Child Sexual Abuse can be Preventable
We need to acknowledge the possibilities and opportunities available to protect children before abuse occurs. In fact, child sexual abuse can be avoided to some extent, and our responsibility is to prevent it where possible.
Back in 2021, PPHS decided to respond to an EU Horizon call asking for projects to address several of the following points:
- Increased understanding for security practitioners and policy-makers of the prevalence and of the process leading to child sexual abuse and child sexual exploitation;
- Enhanced understanding of the characteristics and key differences between offending and non-offending people that are sexually interested in children;
- Innovative and effective solutions, including training curricula, are validated and adopted by European Police Authorities and relevant Civil Society Organisations to prevent, detect and effectively act on child sexual exploitation, both offline and online, by providing necessary assistance to potential offenders, as well as by providing adequate preventative campaigns to reach vulnerable groups;
- Developed cross-culturally validated risk assessment tools for child sexual offenders;
- Enhanced perception by the citizens that Europe is an area of freedom, justice and security thanks to increased security of children;
- Improved cooperation between European Police Authorities and relevant Civil Society Organisations in preventing this form of crime, taking into account fundamental rights;
- Improved evidence-based policy-making related to the prevention of child sexual exploitation.
In October 2022, the EU launched the 2PS Prevent and Protect Through Support project that PPHS coordinates with an amazing consortium of experts and specialists, committed to helping protect children. The initiative’s website and social media channels recently went live, and we thought we would use the opportunity to explain why PPHS got engaged as the coordinating partner in the first place. The article explores why this project was considered a perfect vehicle to help contribute to the community countering child sexual abuse and exploitation (CSAE).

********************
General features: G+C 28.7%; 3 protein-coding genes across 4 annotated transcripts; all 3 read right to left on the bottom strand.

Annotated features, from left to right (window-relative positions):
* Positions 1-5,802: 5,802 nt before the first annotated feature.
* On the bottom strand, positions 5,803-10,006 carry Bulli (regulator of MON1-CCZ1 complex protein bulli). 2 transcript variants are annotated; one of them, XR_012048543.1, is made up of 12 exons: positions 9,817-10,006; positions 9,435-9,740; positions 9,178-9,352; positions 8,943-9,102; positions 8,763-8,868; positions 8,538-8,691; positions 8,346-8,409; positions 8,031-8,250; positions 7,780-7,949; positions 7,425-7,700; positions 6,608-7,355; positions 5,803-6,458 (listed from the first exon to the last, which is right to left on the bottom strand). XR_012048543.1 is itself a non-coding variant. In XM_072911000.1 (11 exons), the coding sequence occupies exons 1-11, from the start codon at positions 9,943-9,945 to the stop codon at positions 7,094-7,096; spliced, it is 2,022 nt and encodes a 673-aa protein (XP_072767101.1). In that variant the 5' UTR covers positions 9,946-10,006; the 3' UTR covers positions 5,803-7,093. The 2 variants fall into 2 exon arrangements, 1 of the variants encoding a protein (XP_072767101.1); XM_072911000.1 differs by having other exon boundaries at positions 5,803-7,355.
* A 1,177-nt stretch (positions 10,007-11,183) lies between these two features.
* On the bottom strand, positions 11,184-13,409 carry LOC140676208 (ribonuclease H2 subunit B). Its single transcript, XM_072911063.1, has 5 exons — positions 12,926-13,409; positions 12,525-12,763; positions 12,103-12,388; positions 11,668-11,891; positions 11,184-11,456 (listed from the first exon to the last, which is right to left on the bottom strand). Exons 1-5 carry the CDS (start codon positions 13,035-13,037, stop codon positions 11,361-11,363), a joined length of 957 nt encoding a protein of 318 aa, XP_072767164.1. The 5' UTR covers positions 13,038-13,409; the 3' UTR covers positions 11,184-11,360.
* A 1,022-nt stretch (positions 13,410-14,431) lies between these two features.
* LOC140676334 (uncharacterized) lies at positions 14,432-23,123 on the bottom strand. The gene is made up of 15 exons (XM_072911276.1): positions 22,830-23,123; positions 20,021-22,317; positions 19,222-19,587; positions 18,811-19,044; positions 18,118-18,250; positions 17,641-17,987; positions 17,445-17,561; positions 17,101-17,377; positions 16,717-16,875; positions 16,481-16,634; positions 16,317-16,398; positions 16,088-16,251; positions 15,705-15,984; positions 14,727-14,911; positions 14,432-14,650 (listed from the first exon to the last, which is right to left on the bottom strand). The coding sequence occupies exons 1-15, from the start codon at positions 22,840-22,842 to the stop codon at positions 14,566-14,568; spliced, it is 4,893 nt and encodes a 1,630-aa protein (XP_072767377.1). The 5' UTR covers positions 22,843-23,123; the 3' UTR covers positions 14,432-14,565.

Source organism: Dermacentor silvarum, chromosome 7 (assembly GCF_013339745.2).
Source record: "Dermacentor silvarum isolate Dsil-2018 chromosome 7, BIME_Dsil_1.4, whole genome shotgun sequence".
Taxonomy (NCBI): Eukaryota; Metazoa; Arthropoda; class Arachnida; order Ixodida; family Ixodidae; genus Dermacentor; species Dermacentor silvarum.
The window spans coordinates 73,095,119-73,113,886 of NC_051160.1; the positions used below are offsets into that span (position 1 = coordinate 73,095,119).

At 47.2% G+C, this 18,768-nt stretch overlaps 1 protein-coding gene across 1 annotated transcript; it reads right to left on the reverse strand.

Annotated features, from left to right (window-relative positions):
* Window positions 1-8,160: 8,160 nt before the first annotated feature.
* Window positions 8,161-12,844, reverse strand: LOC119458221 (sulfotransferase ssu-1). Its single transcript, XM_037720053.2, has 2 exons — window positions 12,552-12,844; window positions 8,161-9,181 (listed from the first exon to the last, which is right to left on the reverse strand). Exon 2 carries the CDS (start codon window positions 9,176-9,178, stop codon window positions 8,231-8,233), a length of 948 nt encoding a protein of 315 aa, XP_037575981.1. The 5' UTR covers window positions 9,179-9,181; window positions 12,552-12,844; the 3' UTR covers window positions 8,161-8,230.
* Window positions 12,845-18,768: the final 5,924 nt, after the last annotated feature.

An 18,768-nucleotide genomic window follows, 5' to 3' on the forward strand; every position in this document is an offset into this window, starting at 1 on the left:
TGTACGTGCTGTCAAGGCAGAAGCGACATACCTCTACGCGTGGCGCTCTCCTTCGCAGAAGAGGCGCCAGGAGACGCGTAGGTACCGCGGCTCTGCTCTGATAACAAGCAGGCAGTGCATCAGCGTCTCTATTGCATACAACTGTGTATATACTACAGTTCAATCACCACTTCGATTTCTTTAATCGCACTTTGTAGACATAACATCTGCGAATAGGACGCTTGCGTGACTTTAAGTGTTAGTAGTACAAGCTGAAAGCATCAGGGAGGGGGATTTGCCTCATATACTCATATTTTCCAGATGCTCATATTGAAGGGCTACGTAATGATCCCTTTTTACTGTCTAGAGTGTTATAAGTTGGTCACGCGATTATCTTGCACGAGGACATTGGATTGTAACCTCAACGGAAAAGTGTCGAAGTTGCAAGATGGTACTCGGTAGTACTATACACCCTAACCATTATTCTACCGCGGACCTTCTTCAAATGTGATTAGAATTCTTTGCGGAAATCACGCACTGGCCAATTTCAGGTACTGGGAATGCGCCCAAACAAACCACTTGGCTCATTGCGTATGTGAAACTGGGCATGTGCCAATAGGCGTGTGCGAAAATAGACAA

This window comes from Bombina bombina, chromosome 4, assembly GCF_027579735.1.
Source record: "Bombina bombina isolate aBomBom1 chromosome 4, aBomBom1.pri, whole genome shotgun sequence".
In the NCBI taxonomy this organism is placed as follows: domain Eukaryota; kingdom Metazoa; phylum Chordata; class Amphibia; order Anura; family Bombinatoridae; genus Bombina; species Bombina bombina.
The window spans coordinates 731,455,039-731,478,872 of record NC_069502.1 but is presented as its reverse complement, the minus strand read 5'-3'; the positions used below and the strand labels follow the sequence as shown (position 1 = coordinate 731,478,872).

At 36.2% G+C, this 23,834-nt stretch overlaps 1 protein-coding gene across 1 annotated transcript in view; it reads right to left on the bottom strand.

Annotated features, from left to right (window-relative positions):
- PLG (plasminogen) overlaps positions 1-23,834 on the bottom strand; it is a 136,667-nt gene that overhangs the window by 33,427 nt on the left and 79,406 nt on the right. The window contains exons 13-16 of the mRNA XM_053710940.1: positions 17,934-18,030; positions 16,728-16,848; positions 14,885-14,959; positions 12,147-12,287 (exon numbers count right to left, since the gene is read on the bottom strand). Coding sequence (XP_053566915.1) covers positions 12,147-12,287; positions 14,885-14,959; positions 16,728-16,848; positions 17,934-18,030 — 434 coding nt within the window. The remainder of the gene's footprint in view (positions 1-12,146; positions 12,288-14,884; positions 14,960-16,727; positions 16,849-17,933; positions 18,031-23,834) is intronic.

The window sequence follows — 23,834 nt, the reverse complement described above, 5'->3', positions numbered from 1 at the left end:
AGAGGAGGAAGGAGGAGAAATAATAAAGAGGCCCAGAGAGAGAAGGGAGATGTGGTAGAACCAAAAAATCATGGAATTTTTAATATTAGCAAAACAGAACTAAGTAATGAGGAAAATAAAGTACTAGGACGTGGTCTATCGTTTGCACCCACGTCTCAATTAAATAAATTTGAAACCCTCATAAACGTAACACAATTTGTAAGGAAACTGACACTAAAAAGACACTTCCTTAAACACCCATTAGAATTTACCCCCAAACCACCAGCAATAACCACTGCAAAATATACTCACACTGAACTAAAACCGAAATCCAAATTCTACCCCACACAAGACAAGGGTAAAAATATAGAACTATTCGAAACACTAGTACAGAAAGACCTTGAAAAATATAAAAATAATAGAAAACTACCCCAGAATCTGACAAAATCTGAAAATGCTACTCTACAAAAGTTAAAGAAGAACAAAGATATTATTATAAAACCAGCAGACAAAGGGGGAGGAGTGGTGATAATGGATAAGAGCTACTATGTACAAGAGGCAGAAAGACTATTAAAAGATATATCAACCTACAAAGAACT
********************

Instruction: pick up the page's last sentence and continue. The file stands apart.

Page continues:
A Needed Change
Figures and statistical data point towards a needed change for tackling CSAE. In 2021, almost 30 million reports containing 80 million images and videos were forwarded to LEAs for investigation, and the 2022 numbers show a further increase. These typically come from the USA’s National Centre for Missing and Exploited Children (NCMEC). In the USA, providers have the legal duty to report the child sexual abuse material (CSAM) they discover on their platforms.
The volume of referrals is overwhelming, and authorities cannot currently process everything. Thankfully, there are projects like AviaTor, Grace and most recently, ARICA (plus others) that are working on improvements for LEAs. Still, the numbers are morale-crushingly high, and we must consider other tactics to address the problem.
Historically, most countries have taken a reactive approach to dealing with reports of CSA. The police often do a fantastic job of investigating cases concerning children being abused and exploited or have that have been in the past. Police work diligently to gather evidence and push for justice. Yet, even if this is successfully managed, a child has still been abused! The trauma survivor then needs to continue living their life, despite the horror of their experiences.
Depending on the severity of the crime, it’s more than likely that the perpetrator will be released from prison at some stage, and will need to reintegrate into society. If this person hasn’t received the therapy and support needed to deal with their impulses, urges and behaviour, they will likely pose a similar threat to other children upon release. This is just one path of many to be considered.